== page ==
Learn the basics of visualizing and analyzing geographic information and creating your own maps in a Geographic Information System (GIS). We will introduce open source and proprietary GIS software options and let attendees choose to work through exercises using ESRI ArcGIS (proprietary) and/or Quantum GIS (QGIS) (open source). Learn to work with data from the MIT Geodata Repository, analyze the data, and create maps that can be used in reports and presentations.
There are many websites and databases that include census and demographic data. How do you find them? Which is the best for your project? We’ll explore sources of US and international data and provide tips for finding additional datasets. For those interested in mapping, we’ll teach you the steps necessary for creating customized maps.
In this two-day workshop, you'll learn just enough Python scripting to work with it in ArcGIS. Then you'll use the ArcPy mapping module to create and update map layers and content to produce customized maps that can be exported for presentations and reports. Whether you need to create 10 or 1000 maps, you'll learn how to save time by using Python.
Are there clusters in your data? Are similar values grouped together? How are several pieces of data related? This workshop will introduce you to spatial statistics techniques in both ArcMap and Geoda.
Did you ever wonder where grocery stores are located in a city? Or perhaps biotech firms? We will learn how to query several business directories and then take that information one step further by creating customized maps and finding detailed information for specific companies.
Learn how to tell a story with your map by adding photographs and videos or creating a customized map viewer using a Web App. No coding required!
Expand your experience with GIS software and learn how to create and edit GIS files, geocode addresses onto a map, re-project data, and use tools like Clip, Buffer, and Spatial Join.
Learn how to make a basic, online map that you can include in publications, papers, or host on a website. We'll discuss a variety of web-based tools for creating maps, such as CartoDB and ArcGIS Online, and how to find data to use in these programs. Then you will have a chance to create your own web-based map.
Before you can start a research project, you need data! Learn about the different types of spatial data, resources for accessing it, and how to understand and organize it. At the end of this workshop you will be ready to work with spatial data. This workshop is appropriate for GIS users of all levels as well as those who intend to work with spatial data outside of GIS software.
Many people use buffers in a GIS to estimate distances from a place or event, but buffers don’t allow for the fact that we usually travel on paths and roads, not as the crow flies. The Network Analyst extension in ArcGIS gives you the capability of creating buffers based on travel time or distance along roads and finding optimal routes using existing road networks.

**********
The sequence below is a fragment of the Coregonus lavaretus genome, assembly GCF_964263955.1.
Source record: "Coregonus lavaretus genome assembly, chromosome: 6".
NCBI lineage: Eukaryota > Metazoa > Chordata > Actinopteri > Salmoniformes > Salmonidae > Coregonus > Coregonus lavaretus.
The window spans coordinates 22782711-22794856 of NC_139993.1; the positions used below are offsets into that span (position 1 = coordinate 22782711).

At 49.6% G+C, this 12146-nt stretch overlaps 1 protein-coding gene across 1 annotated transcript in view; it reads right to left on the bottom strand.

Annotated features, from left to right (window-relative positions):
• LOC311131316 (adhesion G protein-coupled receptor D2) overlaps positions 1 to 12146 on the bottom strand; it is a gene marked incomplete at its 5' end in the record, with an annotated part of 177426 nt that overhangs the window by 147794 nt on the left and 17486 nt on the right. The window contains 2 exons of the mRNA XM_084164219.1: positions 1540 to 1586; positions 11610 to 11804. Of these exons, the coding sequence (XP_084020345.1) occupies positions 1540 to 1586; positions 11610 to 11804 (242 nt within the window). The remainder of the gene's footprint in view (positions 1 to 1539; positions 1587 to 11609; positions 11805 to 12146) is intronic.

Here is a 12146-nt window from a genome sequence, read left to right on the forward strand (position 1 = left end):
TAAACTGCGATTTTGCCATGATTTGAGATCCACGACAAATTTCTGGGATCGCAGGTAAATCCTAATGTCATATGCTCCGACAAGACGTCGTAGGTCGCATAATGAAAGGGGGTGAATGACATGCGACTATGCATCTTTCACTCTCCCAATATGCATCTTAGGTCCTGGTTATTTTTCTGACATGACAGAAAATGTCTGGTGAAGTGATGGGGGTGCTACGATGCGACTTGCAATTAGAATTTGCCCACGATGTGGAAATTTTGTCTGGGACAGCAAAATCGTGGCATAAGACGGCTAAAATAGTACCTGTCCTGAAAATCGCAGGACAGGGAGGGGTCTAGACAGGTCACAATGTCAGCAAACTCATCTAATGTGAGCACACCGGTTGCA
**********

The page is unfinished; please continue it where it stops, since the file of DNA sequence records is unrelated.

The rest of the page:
Where are the power plants and pipelines? How close are they to population centers? In this session, MIT GIS Services will introduce you to energy maps and spatial data available and demonstrate GIS in action on the energy front.
Geospatial data is often extremely costly and difficult to access, but there are an increasing number of free and open GIS datasets that can be just as suitable and useful as their expensive, proprietary counterparts. We will explore specific sources and strategies for discovering this data. Examples of sources covered include OpenStreetMap, Natural Earth Data, the Database of Global Administrative Areas, and others. Some experience with GIS may be helpful.
Are there clusters in your data? Are similar values grouped together? How are several pieces of data related? This workshop will introduce you to the spatial statistics techniques of spatial autocorrelation and regression. We will use both ArcMap and Geoda.
Learn how to use Google Maps and Fusion tables to make custom, online maps.
Can't find the data you need online? No problem! In this workshop we'll learn how to collect data in the field using GPS units and phone apps and then use it in GIS software. We'll also explore geoferencing scanned maps, drawing new data layers (like roads or rivers), and mapping points from a spreadsheet based on coordinates or addresses.
Do you have a set of points that you measured on your trip? You can’t measure a phenomenon at every point in your field area but you can estimate the values between your samples with various interpolation techniques. We will cover Inverse Distance Weighting and Spline interpolations and talk a look at geostatistical techniques (Kriging). Bring your own data if you have it.
Learn about GIS tools for surface water analysis and modeling. Apply ArcGIS tools that pre-process data for HEC-RMS and pre- and post-process data for HEC-RAS model results.